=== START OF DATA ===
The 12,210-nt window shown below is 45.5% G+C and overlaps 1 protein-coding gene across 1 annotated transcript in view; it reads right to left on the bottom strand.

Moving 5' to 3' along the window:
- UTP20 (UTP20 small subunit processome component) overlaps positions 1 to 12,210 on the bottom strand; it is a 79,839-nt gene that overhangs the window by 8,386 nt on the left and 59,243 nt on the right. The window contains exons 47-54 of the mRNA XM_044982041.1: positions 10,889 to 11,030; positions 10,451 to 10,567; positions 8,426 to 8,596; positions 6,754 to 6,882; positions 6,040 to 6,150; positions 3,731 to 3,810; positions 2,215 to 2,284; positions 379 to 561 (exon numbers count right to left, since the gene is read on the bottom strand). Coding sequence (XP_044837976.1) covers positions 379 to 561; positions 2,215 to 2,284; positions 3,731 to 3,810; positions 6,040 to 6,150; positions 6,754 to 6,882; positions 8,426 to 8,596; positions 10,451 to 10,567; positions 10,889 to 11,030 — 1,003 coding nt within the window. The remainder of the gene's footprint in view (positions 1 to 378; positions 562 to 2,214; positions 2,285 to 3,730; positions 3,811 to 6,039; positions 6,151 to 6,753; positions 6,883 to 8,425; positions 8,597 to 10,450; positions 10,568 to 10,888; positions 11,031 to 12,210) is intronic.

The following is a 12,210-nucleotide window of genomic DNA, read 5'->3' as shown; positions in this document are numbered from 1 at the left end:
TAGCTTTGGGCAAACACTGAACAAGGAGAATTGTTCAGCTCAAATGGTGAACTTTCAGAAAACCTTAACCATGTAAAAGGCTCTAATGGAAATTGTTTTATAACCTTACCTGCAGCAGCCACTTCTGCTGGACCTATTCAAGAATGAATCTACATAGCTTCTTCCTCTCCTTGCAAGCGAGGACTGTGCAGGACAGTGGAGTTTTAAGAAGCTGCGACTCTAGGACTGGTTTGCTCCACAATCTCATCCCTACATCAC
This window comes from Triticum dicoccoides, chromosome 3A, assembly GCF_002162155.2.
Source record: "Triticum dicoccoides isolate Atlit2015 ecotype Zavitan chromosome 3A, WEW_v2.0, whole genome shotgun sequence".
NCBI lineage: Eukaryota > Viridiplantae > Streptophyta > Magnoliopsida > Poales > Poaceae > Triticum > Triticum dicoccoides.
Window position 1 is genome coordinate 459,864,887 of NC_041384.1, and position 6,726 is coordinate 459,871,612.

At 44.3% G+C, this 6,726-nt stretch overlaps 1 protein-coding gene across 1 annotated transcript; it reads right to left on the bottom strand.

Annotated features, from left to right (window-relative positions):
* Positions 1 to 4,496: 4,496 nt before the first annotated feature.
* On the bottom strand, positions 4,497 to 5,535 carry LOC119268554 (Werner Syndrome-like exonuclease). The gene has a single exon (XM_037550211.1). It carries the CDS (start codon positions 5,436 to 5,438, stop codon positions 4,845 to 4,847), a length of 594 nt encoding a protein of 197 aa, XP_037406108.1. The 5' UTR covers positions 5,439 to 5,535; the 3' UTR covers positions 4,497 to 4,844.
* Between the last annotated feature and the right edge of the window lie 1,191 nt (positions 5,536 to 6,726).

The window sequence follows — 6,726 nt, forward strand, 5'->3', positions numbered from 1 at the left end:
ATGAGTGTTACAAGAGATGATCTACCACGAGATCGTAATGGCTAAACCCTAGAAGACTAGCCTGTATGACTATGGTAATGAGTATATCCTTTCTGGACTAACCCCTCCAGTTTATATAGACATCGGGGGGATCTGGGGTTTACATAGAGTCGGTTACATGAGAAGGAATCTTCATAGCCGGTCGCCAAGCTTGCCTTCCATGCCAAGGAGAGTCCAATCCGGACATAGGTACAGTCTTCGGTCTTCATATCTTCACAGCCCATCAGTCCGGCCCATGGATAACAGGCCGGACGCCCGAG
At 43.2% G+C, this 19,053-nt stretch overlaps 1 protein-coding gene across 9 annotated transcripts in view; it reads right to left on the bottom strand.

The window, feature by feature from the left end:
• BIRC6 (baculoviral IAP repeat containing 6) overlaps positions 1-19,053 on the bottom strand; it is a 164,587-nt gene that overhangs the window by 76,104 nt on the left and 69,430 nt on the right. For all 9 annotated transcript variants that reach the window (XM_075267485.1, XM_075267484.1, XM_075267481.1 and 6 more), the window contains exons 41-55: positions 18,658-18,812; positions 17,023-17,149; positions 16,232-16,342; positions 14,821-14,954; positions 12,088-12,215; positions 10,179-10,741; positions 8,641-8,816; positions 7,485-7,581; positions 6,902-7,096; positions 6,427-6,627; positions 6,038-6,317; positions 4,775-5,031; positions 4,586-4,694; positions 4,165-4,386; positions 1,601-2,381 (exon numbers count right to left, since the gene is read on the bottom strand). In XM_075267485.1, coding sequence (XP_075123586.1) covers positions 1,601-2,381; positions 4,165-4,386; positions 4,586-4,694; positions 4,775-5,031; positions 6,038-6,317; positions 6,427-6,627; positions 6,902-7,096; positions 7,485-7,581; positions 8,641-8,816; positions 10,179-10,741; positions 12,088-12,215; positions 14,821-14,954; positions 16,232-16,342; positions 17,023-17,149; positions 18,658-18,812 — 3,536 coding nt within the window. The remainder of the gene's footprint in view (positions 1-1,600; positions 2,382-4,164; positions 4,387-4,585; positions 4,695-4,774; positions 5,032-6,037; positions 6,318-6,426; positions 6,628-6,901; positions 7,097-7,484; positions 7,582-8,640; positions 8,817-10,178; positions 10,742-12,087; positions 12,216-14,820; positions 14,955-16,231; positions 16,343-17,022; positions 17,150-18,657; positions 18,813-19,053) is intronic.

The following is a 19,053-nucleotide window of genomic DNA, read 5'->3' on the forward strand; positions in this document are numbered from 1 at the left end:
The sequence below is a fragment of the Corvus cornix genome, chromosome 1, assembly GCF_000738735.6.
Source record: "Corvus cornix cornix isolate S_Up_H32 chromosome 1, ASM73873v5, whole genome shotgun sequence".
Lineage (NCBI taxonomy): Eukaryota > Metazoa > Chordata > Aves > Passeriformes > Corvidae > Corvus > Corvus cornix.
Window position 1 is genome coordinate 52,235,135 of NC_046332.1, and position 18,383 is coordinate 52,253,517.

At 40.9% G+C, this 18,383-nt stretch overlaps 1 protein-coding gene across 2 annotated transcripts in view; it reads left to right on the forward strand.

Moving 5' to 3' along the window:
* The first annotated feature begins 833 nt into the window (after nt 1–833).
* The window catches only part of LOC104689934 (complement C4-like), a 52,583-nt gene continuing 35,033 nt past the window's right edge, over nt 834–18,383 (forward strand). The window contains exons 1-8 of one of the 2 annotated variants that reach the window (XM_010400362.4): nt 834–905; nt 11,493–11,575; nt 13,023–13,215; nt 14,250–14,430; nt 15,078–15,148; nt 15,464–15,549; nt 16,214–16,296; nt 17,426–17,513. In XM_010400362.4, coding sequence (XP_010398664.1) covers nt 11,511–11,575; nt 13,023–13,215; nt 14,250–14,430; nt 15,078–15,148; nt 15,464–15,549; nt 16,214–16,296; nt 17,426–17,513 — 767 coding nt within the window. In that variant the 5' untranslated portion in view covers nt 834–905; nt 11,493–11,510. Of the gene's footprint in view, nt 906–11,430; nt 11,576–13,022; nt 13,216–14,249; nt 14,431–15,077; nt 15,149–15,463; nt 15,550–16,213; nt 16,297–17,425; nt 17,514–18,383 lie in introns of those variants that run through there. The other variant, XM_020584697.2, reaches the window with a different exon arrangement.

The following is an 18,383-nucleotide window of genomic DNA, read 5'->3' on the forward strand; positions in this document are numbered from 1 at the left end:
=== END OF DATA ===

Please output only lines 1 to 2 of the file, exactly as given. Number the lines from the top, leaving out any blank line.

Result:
The 12,210-nt window shown below is 45.5% G+C and overlaps 1 protein-coding gene across 1 annotated transcript in view; it reads right to left on the bottom strand.

Moving 5' to 3' along the window: